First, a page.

On Wed, Feb 22, 2017 at 1:10 PM, Guillaume Smet <guillaume.smet@gmail.com> wrote:
= 1. Type parameter information

== 1.1 Should we add the type parameter to the node?

Assume the example of a map:
private Map<@Valid City (1), @Valid Statistics (2)> map;

With the current way of doing things, you end up with the following paths:
(1) (name = map, type = PROPERTY) -> (name = name, type = PROPERTY, isInIterable = true, key = city)
(2) (name = map, type = PROPERTY) -> (name = count, type = PROPERTY, isInIterable = true, key = city)

So you wouldn't be able to differentiate if the violations is coming from City or Statistics.

One of the ideas we had is to integrate the TypeVariable<?> type parameter info into the last node. In the case of (1), you would have 2 nodes:
(1) (name = map, type = PROPERTY) -> (name = name, type = PROPERTY, isInIterable = true, key = city, typeParameter = K)
(2) (name = map, type = PROPERTY) -> (name = count, type = PROPERTY, isInIterable = true, key = city, typeParameter = V)


Looks bad, type parameter names in Java are considered documentation and not something you cannot change during class evolution. For Map, it won't ever change, but for other domain classes, it can change.

Type parameter *order*, though, cannot change without change meaning, so that's the best option we have left :-(
== 1.2 If we add this information, what should it be?

At first, Gunnar thought about using java.lang.reflect.TypeVariable for this type parameter information but we have an issue with it: it is not serializable and the path is supposed to be.

Thus we need to either use a String with the name of the type parameter or introduce our own serializable structure.

Introduce a serializable structure. :-(

What's your take on this? If we go the structure route, which information should this structure contain apart from the name? java.lang.reflect.TypeVariable also has the generic declaration information.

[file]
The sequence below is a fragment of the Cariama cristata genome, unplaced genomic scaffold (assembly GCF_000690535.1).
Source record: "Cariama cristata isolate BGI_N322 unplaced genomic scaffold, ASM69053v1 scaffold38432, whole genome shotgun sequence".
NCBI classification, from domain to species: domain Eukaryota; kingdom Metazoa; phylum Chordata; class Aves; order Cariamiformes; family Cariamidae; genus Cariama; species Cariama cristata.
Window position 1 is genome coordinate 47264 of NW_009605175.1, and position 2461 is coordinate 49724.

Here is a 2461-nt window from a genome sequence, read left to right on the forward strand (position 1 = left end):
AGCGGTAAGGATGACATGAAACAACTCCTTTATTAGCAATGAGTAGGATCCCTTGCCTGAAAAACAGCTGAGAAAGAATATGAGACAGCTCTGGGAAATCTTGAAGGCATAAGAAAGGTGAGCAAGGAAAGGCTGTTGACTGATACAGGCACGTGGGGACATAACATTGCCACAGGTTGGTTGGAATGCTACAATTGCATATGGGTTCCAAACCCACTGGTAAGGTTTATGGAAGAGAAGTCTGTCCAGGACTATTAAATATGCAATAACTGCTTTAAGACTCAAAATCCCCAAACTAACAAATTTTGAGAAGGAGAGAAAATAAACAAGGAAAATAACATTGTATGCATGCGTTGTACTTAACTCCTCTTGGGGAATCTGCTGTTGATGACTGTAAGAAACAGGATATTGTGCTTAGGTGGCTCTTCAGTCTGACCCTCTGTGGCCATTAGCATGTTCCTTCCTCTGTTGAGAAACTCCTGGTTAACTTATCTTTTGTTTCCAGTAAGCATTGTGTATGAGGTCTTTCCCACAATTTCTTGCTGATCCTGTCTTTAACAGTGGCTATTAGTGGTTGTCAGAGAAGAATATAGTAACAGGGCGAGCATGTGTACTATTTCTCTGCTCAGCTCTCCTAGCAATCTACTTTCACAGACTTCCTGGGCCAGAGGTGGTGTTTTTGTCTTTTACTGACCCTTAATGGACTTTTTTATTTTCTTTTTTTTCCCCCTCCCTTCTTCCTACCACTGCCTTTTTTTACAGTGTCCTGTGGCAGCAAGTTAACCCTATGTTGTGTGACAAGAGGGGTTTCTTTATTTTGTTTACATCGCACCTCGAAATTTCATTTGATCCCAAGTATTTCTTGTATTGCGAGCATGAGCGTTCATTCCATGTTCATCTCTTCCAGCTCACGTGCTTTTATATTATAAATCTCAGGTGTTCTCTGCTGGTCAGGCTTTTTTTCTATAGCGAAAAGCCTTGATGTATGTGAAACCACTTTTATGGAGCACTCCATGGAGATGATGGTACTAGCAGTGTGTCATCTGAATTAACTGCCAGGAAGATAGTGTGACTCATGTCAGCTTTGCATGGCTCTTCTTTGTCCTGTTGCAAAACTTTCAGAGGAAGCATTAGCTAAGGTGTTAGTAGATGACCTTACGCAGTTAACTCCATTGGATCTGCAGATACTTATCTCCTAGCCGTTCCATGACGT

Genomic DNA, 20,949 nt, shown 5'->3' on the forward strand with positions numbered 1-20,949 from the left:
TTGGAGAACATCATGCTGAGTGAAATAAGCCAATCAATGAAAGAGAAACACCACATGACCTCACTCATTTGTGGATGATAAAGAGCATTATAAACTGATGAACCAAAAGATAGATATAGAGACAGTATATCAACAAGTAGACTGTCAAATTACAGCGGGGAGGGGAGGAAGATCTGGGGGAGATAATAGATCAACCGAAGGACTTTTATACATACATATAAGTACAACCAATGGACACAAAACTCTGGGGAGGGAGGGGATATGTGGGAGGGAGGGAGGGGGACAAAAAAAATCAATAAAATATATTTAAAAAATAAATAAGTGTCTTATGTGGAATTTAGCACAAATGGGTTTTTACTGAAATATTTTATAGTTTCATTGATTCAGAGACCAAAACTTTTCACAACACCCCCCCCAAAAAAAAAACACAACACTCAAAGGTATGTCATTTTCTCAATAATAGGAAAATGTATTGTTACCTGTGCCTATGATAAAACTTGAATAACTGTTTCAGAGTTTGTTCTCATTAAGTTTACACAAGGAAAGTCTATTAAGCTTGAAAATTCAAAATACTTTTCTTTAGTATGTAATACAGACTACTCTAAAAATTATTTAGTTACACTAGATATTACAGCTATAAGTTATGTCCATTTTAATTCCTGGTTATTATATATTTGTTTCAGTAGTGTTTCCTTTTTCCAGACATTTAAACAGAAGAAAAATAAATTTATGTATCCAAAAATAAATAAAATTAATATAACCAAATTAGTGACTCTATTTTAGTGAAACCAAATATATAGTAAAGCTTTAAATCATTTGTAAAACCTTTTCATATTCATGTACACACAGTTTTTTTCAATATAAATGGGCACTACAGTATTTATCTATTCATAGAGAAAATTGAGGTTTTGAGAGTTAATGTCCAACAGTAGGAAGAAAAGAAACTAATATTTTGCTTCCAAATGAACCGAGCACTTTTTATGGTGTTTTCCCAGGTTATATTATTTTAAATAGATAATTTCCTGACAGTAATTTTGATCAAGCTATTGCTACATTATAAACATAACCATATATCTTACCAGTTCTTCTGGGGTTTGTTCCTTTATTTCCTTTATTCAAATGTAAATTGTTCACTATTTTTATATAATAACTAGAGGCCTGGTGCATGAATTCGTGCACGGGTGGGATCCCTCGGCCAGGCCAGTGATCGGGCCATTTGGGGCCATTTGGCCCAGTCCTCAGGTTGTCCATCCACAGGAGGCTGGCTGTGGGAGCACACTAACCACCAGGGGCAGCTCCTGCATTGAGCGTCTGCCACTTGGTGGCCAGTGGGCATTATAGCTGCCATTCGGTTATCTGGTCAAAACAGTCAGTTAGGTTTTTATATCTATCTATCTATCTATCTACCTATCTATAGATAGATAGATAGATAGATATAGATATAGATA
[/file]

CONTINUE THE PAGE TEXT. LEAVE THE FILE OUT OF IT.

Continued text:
Do you foresee issues if we are not using java.lang.reflect.TypeVariable? Typically it would be harder to do additional reflection things.

Yeah, as the generics model evolve, we might paint ourselves in the corner.

= 2. Type argument constraints

So, the discussion above also applies to type argument constraints but there are some specific questions for them.

== 2.1 New node type

Type argument constraints cover the following case, ZipCode being a constraint:
Map<@ZipCode String, String> map;

In this case, we envision the following node structure (assuming we would add the typeParameter discussed in 1.1):
(name = map, type = property) -> (name = '<map key>', type = TYPE_ARGUMENT, isInIterable = true, key = myKey, typeParameter = K)

TYPE_ARGUMENT is a new type introduced in javax.validation.ElementKind.

Does it make sense?

My answer from above applies here as well. 

== 2.2 Default node names

The default extractors define the following node names for the added TYPE_ARGUMENT node:
- arrays and Iterables (List included): <iterable element>
- Map key: <map key>
- Map value: <map value>

This is similar to the nodes we created for "<return value>" or "<cross-parameter>" constraints.

Question: should they have a node name? should it be the type parameter name instead (so E or K or V for instance)?

Note that this might have consequences in the string representation we will discuss later.

If they must have a name, it will probably have to be named after the types they apply to and type parameter order :-(
== 2.3 Optional and ObservableValue

In these 2 cases, we won't append a node.

Note that while in the ObservableValue case, it might feel more natural as the constraint will probably be used like:
@NotBlank StringProperty property;
to apply a NotBlank constraint on the wrapped value so it's rather logical to not have a node.

Just to be clear, for Optional, on the other hand, with our proposal, we won't have a node whereas the code looks like:
Optional<@NotBlank String> optional;

Couldn't quite understand what comments I could make about it, so ok :-) 

= 3 String representation 

Note: this is implementation specific but we thought it might be interesting to discuss it here anyway.

Sorry, too many nuances and I don't have a strong opinion here.